Young Palestinians, Israelis and Andalusians Work Towards Peaceful Coexistence in Jerusalem

During the first week of November 2016, Seville hosted a conference devoted to “Empowering East and West Jerusalem’s Younger Generation: Bridging to a Fair Political Resolution and Promoting the Role of Andalusian Society in the construction of Middle East Peace,” organized jointly by the Spanish organization Asamblea de Cooperación por la Paz (ACPP), Ir Amim from Israel and the Palestine-Israel Journal (PIJ).

The joint organization of the meeting drew upon the complementarity of initiatives being carried out by these three organizations to contribute to a peaceful resolution of the Israeli-Palestinian conflict. On one hand, PIJ and Ir Amim are immersed in a process of working with young Palestinian and Israeli activists from different social backgrounds and professional sectors to develop their capacities as future leaders — to be able to actively participate in a practical and productive dialogue at the local level to make Jerusalem a more just and liveable city for its Palestinian and Israeli citizens, and to contribute in the medium term to a future negotiated resolution of the conflict.

On the other hand, ACPP is developing initiatives aimed at promoting the active participation of Andalusian society in the quest for a just and lasting resolution of the Palestinian-Israeli conflict, strengthening the channels of dialogue between Andalusian political and social actors with their Palestinian and Israeli counterparts, raising awareness among Andalusian society and conducting advocacy directed at Andalusian, Spanish and European institutions on the decisive role that they can play in the search for peaceful solutions.

A Collective Vision of the City as a Home to All

The meeting brought together a group of young Palestinians, Israelis and Andalusians working on issues related to the physical and social space of their respective cities from different social and professional sectors, to discuss the Israeli-Palestinian conflict, focusing specifically on the urban context of Jerusalem which, as a shared and divided city, is a paradigmatic example and a nerve center in which the difficulties of coexistence are concentrated.

The dynamics of the meeting led to personal rapprochement between the groups and their members in a climate of initial cordiality that, with the passing of the days, gained dialectical and emotional intensity. Despite the opposing views, it was possible to construct a collective vision of the city as a home to all, with the common desire for a future in which there are spaces for coexistence, respect for the different peoples that inhabit the city, and freedom of movement and personal development.

The An d a l u s i a n participation added an external vision removed from the daily conflict that faces Jerusalem, contributing to the debate local approaches to coexistence. The group had the opportunity to meet with, and visit sites of positive experiences of coexistence involving social and neighborhood collectives in the center of Seville, such as the Casa Grande del Pumarejo (http://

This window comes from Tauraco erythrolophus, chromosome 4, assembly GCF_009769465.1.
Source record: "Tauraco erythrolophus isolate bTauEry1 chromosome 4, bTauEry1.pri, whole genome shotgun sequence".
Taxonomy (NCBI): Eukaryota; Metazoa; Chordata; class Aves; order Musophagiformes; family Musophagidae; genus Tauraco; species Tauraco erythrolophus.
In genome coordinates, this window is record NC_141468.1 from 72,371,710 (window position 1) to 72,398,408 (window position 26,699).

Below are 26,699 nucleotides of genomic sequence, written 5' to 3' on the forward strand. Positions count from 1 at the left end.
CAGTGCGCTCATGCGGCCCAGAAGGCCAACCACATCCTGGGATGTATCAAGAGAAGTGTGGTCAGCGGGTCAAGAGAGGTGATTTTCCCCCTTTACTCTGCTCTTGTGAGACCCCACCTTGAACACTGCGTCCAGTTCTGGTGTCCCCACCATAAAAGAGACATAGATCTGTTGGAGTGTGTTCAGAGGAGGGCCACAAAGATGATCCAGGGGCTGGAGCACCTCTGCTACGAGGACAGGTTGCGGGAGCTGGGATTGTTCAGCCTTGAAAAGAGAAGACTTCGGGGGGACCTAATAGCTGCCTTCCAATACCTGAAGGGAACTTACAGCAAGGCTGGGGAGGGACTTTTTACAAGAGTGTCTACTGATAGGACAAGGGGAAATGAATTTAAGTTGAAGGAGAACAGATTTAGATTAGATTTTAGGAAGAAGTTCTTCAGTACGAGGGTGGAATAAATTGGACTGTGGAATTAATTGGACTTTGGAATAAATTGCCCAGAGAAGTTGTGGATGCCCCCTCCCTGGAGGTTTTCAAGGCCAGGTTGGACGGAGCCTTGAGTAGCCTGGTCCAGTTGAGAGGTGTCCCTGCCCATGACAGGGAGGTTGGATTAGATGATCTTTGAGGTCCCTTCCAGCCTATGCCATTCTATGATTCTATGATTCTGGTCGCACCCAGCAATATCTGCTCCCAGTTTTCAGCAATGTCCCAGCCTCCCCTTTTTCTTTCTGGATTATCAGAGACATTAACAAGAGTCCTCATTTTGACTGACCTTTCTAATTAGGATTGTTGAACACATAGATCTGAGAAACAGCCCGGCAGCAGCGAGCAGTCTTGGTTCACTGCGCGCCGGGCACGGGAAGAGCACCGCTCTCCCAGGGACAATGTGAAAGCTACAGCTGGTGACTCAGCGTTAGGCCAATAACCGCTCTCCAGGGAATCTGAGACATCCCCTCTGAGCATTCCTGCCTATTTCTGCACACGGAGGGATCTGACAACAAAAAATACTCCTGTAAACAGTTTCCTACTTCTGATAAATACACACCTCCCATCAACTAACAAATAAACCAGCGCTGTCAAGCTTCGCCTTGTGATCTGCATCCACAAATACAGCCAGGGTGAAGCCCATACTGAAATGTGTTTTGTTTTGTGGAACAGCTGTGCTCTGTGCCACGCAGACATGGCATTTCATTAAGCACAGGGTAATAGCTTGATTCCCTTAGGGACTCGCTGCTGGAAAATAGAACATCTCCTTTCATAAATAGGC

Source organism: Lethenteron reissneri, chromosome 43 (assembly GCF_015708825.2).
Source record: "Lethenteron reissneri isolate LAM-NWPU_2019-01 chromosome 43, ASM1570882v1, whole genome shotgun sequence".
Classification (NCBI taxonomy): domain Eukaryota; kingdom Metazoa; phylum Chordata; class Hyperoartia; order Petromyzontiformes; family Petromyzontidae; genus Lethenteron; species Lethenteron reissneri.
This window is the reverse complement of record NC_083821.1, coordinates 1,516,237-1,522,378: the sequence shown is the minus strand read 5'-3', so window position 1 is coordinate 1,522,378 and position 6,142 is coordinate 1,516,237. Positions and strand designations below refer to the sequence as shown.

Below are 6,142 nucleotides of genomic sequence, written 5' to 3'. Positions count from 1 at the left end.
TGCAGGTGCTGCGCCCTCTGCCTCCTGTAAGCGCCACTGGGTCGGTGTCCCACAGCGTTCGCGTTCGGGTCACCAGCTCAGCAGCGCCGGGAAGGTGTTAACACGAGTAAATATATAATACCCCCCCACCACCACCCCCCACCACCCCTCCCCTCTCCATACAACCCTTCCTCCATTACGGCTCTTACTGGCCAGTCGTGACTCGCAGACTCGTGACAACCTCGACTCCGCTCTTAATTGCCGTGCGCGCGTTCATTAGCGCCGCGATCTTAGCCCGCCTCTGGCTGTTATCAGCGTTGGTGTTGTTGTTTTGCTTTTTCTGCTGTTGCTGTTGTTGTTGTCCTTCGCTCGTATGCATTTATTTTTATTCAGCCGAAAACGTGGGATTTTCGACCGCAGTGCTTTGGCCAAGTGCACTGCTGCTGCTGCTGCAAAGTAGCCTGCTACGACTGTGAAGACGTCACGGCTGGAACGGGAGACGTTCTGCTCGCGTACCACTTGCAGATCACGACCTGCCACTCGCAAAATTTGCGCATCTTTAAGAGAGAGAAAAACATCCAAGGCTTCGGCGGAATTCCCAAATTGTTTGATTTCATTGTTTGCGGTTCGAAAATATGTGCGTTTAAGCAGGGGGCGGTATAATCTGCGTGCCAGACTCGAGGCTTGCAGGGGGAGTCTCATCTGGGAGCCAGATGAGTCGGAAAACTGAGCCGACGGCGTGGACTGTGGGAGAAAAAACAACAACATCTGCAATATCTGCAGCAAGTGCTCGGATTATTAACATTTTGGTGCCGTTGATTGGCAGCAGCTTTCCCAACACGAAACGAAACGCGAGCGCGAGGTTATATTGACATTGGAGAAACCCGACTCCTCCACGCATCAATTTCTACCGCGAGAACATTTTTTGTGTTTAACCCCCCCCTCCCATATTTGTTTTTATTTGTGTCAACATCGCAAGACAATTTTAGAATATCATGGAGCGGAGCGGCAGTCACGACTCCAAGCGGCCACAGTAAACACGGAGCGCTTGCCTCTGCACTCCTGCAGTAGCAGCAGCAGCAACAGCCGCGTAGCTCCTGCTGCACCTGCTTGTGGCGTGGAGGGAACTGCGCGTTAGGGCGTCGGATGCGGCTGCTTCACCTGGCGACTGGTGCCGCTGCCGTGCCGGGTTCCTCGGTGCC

The image of Jerusalem that the Andalusian vision offered to the Palestinian and Israeli groups enabled them to become aware of the reality of the conflict from another point of view. One of the Israeli participants commented that “when our Spanish hosts intervened in the discussion, our life was reflected through their eyes. I was struck by the image: a divided and conflicted city, plagued by violence and that does not urge either party to believe that calm and peace will be achieved soon.”

The Importance of a Neutral Third-Party Environment

The city of Seville offered a neutral environment, removed from the pressure and the social and cultural conflicts that characterize daily life in Jerusalem, serving as a space for dialogue and peaceful coexistence between the Palestinian, Israeli and Andalusian participants.

The meeting made it possible for the president of the Andalusian Parliament and representatives of the different political parties to gain a first-hand understanding of the current situation in relation to the conflict, and to renew their commitment to Andalusia’s role in contributing to its resolution from its two-fold strategic position as a bridge between the Arab world and Europe and as a key member of the Mediterranean Sea basin region.

This positive experience highlights the importance of continuing to support initiatives that enable dialogue between actors from both societies and that foster mutual understanding and cooperation. The fact that this dialogue took place on third-party territory made it possible to involve the host society in the peace-building process and to create links with local organizations, while empowering organizations and individuals who continue to work — against the odds — for a peaceful and negotiated solution of the conflict.